A Mexican colleague wisely pointed out that the monarchs will not be saved unless a way is found to make the living trees more valuable than those that are cut for lumber. This statement makes sense but how can the “collective we” (i.e., all of those interested in monarch conservation including WWFMX and the Mexican government) convince the members of the ninety-one ejidos and indigenous communities in the monarch reserve that it is in their best interests to protect the forests? A possible solution is a system of incentives. To make the living trees more valuable may require paying the local residents to plant, thin, and otherwise maintain the forests rather than paying them not to cut the trees. A system of incentives involving fair compensation for forest management, rather than one of prohibitions, is badly needed. Incentives available to all communities are likely to be more successful than the present scheme in which some of the communities benefit from tourism while others do not receive this source of income. Some progress is being made in providing incentives through funds available from the Monarch Fund. This fund, which is administered by WWFMX, was established from a $5 million grant from the Packard Foundation with an addition of $1 million from the Mexican government and a total of $750,000 from the states of Michoacan and Mexico. The interest from this fund is used to pay cooperating communities. However, these funds (about $224,000/year) are not sufficient to engage the residents of all the communities within the Monarch Butterfly Biosphere Reserve in the level of stewardship required to sustain the forests. Fully funding the incentive program I envision will necessitate an increase in the Monarch Fund’s endowment from the $6.75 million at present to at least $25 million. Endowments are used to sustain many worthwhile programs and could be used effectively to conserve monarchs as well. This incentive program is not the only solution. Complimentary programs such as Alternare are needed to train local residents so they can more efficiently farm their lands and develop alternative sources of income.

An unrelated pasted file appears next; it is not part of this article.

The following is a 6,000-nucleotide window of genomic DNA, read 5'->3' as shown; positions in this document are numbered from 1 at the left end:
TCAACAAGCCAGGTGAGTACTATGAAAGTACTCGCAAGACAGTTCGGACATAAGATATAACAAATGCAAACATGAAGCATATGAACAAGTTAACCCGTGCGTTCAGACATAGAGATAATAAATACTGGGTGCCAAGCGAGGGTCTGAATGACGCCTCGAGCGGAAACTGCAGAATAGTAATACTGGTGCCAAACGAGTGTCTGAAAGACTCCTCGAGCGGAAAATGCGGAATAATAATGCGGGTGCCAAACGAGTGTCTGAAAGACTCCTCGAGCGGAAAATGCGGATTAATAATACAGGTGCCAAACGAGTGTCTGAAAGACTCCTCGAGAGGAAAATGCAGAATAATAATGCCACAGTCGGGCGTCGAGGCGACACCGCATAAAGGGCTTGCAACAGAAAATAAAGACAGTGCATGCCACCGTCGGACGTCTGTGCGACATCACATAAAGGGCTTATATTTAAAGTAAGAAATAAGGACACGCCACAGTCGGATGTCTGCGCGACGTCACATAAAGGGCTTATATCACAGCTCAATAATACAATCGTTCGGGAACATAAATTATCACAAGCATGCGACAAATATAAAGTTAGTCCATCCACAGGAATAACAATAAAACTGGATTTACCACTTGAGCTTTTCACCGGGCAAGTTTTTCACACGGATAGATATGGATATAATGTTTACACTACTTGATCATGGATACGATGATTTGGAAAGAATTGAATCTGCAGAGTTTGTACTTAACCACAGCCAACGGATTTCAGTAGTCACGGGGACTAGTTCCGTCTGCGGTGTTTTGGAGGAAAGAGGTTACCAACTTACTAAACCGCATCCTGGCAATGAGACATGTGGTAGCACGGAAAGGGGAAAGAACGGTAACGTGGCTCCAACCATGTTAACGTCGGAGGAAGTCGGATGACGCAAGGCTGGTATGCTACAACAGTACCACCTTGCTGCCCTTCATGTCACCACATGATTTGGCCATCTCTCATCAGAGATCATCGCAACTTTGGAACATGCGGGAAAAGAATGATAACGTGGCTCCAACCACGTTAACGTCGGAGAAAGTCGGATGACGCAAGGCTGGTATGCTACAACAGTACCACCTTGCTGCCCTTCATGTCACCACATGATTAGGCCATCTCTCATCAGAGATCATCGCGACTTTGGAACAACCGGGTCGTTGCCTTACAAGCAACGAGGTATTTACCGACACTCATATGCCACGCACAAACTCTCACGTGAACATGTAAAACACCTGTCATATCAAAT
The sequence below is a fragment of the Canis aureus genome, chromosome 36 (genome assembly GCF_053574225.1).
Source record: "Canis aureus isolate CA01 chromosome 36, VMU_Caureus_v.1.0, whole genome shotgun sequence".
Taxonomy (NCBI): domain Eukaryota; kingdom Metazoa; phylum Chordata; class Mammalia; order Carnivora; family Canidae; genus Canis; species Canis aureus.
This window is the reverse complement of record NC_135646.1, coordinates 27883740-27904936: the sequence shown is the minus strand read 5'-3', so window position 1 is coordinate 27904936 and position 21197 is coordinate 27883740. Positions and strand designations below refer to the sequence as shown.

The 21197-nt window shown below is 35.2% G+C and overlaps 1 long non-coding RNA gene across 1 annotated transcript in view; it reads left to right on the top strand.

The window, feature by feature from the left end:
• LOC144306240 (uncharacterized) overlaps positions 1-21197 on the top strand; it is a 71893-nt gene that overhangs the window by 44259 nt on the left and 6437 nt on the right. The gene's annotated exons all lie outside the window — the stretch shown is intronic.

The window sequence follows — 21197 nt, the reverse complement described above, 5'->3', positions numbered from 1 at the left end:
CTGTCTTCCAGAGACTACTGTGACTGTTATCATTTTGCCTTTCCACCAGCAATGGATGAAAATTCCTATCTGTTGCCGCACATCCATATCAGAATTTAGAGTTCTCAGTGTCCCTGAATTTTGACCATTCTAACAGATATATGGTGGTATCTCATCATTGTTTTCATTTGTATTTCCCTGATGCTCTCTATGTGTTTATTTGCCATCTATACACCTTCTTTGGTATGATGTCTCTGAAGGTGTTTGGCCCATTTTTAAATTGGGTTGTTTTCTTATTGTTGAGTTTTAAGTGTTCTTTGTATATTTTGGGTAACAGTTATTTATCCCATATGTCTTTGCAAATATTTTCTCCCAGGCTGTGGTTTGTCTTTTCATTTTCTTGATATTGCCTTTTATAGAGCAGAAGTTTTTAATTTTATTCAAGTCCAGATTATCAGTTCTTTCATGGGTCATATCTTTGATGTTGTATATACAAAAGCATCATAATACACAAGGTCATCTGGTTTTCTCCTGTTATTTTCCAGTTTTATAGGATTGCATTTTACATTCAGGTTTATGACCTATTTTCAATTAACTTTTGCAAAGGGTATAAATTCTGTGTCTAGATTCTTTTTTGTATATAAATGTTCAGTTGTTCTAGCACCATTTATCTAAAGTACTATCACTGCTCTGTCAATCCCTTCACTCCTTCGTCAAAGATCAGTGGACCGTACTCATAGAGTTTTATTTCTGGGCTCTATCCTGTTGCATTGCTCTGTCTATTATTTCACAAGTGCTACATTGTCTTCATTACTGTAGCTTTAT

Monarchs as a Metaphor for Conservation
Monarch conservation involves international and local politics, inadequate international cooperation, insufficient funding, habitat loss due to legally sanctioned development and illegal exploitation, a group of passionate advocates, and a largely uninformed and indifferent public. Efforts are underway to improve international cooperation but progress is slow. Insufficient funding limits most conservation efforts and that is the case here. More funding is needed to support international cooperation, reforestation, and protection of the existing forest resources.
Further, the planet is changing rapidly and monarchs are certain to be negatively affected by global warming and indirectly affected by increasing levels of carbon dioxide, nitrification, and the increasing unpredictability of rainfall (see “Changes in the Composition of Plant Communities”). To effectively protect the monarch migration, we will need to address numerous political, economic, and environmental issues.
Lincoln Brower, Carlos Galindo Leal, and Eduardo Rendon Salinas provided information used in this summary but all the opinions in the above are mine. Jim Lovett, Ann Ryan, and Janis Lentz reviewed the text and provided useful suggestions.
Orley R. “Chip” Taylor
Director, Monarch Watch
University of Kansas
Lawrence, KS 66045